Also, laying off makeup, slurping up bottled water, and more, in today's link roundup.
- If you're pregnant, some people in Europe believe that you should avoid certain cosmetics. (Although even if you're not pregnant, the finding that British women absorb five pounds of makeup a year through their skin and mouths might be enough to make you want to stop.)
- Time to get out the bow and arrow: Eating the original free-range meat could be harmful, as lead in bullets used to slay deer can contaminate the meat.
- Urine, though, could be good for us. The astronauts' pee-recycling technology could make sense on Earth since, when you think about it, urine isn't that much nastier than the other upstream entities that eventually become our drinking water.
- In Switzerland, voters decided that prescription heroin would be good for addicts.
- Canadian groups are filing a complaint against Nestle, which is running ads stating that bottled water is "the most environmentally responsible consumer product in the world." We think the company's position is that you should stop saving up to buy that hybrid car, and just spend all the money on bottles of water instead.
1. the author(s) should have read FIELD & STREAM before writing the second point. the only times you could possibly consume poisonous venison is if the hunter or butcher is stupid enough to put the meat cut around the bullet hole into ground beef or sausage.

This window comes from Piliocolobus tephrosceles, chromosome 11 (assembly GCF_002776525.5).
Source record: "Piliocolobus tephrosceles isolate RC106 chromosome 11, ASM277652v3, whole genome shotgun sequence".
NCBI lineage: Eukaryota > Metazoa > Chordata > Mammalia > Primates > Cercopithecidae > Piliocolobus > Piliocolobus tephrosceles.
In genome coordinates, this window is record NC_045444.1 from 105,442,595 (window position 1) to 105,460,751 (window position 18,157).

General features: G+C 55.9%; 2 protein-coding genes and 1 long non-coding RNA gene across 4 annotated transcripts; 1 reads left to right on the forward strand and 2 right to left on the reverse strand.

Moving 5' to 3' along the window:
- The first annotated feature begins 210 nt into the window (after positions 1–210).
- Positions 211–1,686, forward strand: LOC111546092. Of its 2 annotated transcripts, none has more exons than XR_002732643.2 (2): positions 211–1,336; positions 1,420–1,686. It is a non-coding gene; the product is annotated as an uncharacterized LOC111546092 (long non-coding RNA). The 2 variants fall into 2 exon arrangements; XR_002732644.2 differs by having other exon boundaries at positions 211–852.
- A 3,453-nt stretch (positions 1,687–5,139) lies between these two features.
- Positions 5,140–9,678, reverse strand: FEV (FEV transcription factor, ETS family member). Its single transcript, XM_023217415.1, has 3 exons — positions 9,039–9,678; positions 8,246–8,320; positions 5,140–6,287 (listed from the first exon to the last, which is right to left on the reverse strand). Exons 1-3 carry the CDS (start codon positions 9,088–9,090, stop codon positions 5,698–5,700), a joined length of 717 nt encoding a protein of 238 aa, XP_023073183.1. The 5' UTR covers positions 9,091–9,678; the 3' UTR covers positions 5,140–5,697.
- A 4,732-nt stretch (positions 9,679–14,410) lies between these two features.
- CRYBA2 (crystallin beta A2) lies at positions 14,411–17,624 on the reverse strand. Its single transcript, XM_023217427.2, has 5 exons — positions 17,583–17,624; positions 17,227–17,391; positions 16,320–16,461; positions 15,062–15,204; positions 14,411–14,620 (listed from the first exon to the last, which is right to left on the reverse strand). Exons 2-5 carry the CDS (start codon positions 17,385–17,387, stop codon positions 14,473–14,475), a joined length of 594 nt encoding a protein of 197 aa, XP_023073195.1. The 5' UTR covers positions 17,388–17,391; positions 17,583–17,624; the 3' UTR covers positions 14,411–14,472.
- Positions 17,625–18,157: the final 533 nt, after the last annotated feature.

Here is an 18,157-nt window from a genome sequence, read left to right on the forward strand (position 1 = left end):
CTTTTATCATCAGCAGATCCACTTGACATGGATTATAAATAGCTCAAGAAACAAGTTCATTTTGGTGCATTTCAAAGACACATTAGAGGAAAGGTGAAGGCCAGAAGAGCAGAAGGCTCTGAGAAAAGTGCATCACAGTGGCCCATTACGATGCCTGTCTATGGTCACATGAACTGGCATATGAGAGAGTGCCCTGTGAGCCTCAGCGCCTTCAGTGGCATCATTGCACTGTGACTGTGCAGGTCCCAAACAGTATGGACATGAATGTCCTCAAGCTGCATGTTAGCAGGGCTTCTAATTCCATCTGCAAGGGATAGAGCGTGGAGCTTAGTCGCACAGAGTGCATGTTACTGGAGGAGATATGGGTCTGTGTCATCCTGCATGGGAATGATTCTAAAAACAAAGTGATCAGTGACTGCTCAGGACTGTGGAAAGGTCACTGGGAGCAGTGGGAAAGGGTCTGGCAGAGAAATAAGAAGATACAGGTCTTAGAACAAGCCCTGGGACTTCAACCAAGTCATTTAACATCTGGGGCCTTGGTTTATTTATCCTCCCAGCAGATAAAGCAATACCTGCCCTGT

2. show me one study linking hunters to a lead poisoning increase of more than 3% (to rule out unrelated differences between hunters and non hunters).
3. i agree with the canadians; sinse when is plastic water bottles eco frendly?
Not too sure, but the Pittsburg Tribune seems a more objective institution than Field & Stream. I'm sure there are other ways of contaminating meat other than sloppy butcher work.
sorry generic, but grover is right. the only way a bullet could contaminate your meat is if you left the flesh immediately near the bullet in when you process the deer. think about it, flesh is quite dense and it would take way too long for the tiny amount of lead in a bullet to spread through a dead, non blood pumping body to do any harm to someone. plus, a good shot is going to hit the deer in the heart or lungs, which any good hunter removes in the field long before the deer is processed